Sugar Loaf was an insignificant, bucolic hill between Cedar and Mounds Streets, with frontage on Lee Avenue. However, to a ten-year-old boy, it was a majestic mountain. It was Bogart’s Sierra Madre, full of treasure and adventure, and more importantly, it was “our” hill.
Sugar Loaf was the most wonderful source of outdoor adventure a young boy could even dream of. The possibilities were endless.
My best friend, Daryl, and I enjoyed the pursuit of paleontology. We spent countless hours hunting for fossils. We found a large number of fossils but not much diversity. For the most part, all we found were Crinoid stems. We knew that during the Paleozoic era, the Midwest was covered by an ocean. Crinoids were sea animals that looked like a Sea Lily. These plant-like animals covered the floor of the prehistoric sea, looking like underwater fields of wheat.
Sugar Loaf afforded a great view of the night sky above the city lights.
We spent many a night lying on a pie-shaped piece of cement that was dished out in the middle, gazing at the stars. We pondered the mysteries of the Universe and that age-old question, “Are we alone?” Occasionally, our esoteric discussions would digress to why girls had cooties.
For years, we wondered why the chunks of concrete, two cisterns, and a flagpole were up there. We always thought there had been a school at the site. I recently learned from Mike Jeffries, Director of Sapulpa’s Historical Museum, that once there had been a pavilion on top of the hill. After looking at a photo the Museum sent, I noticed it labeled the photo as being taken from “waterworks hill”. I called Mike and he asked Pete Egan if Sugar Loaf had been a water storage site, and Pete said yes.
Being an amateur astronomer, I would lug my telescope up there and view the wonders of the heavens. In my ten-year-old world, it was Mt. Palomar Observatory. It was up on that hill that I first observed the rings of Saturn. It was a sight to behold.
When I was a little older, I decided to engage in amateur rocketry. I had purchased an Estes solid fuel rocket kit at the hobby store. I thought that launching the rocket from the hill would be much more spectacular than from my tree-filled backyard. In theory, it was a great idea, but there were high winds that day, and apparently, my small rocket did not have enough thrust, because it was immediately blown off its trajectory and landed on the roof of a house close to the hill. Fortunately, there was no fire involved, so I went home.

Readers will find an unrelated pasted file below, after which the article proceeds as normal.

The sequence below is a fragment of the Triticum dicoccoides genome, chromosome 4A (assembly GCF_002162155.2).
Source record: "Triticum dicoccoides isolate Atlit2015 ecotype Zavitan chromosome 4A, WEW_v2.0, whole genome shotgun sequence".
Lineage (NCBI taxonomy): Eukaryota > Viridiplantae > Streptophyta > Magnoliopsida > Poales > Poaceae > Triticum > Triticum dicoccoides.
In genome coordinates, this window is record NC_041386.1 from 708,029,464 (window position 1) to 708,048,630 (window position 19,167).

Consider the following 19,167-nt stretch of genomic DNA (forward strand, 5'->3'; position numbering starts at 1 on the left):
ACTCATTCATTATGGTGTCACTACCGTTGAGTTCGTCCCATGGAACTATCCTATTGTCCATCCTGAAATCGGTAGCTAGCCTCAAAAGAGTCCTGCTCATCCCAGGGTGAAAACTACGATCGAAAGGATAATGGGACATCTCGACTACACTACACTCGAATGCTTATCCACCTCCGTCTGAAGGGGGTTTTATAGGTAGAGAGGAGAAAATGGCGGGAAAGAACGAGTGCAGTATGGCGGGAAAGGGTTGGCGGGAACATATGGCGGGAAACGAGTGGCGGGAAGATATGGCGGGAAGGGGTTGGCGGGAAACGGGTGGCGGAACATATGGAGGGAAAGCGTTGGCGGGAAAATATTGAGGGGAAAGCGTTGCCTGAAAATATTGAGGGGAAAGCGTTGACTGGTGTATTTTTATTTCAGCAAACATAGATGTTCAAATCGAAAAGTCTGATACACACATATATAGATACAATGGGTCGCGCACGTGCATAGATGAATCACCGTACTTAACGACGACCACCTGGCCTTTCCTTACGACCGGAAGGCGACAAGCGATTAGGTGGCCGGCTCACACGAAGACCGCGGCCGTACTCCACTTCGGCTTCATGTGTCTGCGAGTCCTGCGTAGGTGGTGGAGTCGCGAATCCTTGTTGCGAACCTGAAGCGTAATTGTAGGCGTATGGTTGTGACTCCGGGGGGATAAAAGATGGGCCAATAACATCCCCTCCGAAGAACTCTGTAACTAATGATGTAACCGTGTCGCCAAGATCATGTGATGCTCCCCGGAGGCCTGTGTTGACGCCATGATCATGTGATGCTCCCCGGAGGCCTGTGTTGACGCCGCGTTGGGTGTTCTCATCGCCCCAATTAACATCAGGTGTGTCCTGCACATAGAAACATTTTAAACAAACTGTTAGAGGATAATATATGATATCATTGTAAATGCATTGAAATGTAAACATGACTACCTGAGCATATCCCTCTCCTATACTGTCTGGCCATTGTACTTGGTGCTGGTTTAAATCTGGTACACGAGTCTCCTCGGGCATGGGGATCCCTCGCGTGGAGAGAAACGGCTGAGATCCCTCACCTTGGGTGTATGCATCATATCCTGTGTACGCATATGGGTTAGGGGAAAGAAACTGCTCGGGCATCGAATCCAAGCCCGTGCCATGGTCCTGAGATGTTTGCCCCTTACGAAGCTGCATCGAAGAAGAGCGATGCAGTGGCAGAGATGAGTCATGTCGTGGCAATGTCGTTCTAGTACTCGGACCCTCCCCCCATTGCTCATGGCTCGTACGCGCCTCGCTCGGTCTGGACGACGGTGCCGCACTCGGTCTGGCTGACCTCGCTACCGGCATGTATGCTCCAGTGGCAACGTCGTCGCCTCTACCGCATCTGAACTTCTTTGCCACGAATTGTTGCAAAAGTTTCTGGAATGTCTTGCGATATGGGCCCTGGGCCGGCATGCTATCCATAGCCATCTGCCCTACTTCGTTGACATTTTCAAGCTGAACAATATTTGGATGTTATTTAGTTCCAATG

We had a great time lighting and launching fireworks atop the hill, especially at night. We gave the surrounding neighborhoods a fireworks show. The police, for the most part, never bothered us when it was during the Fourth of July season. The local constabulary, however, apparently frowned on pyrotechnics during the off-season. One day, my friend, Greg, and I were shooting fireworks on Sugar Loaf. I was getting ready to light an M-80. (You old timers will remember those.)
Greg shouted, “I wouldn’t do that if I were you.”
I said, “Shut up, I know what I am doing.”
Just as I touched the match to the firecracker, a booming voice said, “Boys, hand over those fireworks!”
I turned around to see a large, out-of-breath, angry officer. He had run up the side of the hill and was not happy. We immediately complied, and after a lecture on firework laws and safety, he let us go home.
The grass side of the hill was where we engaged in the grass-sliding Olympics. We would “borrow” the fiberglass bread trays from Safeway and start at the top of the hill to see who could slide down the hill the fastest and furthest.
Sugar Loaf was actually an important part of Sapulpa’s economy. Frankoma Pottery mined Sugar Loaf Hill for its red clay after their source of clay in Ada was exhausted. Sapulpa Brick and Tile also obtained red clay from the hill. On that note, I used to bring clay home and after washing it, I would mold it into small objects and dry them on the sidewalk in the summer sun.
In later years, however, Sugar Loaf was being mined for fill dirt. The adjacent property owners went to court and made the company that was removing the dirt and shale .replace some of the soil to restore the natural repose of the hill.
Whenever you go into Reasor’s (which was the original Walmart building) you are literally standing on Sugar Loaf Hill. That was a floodplain, therefore, fill dirt had to be brought in to raise the elevation, using the soil from Sugar Loaf. Today, there is not much left of the hill, but the memories of that neighborhood attraction will not soon fade.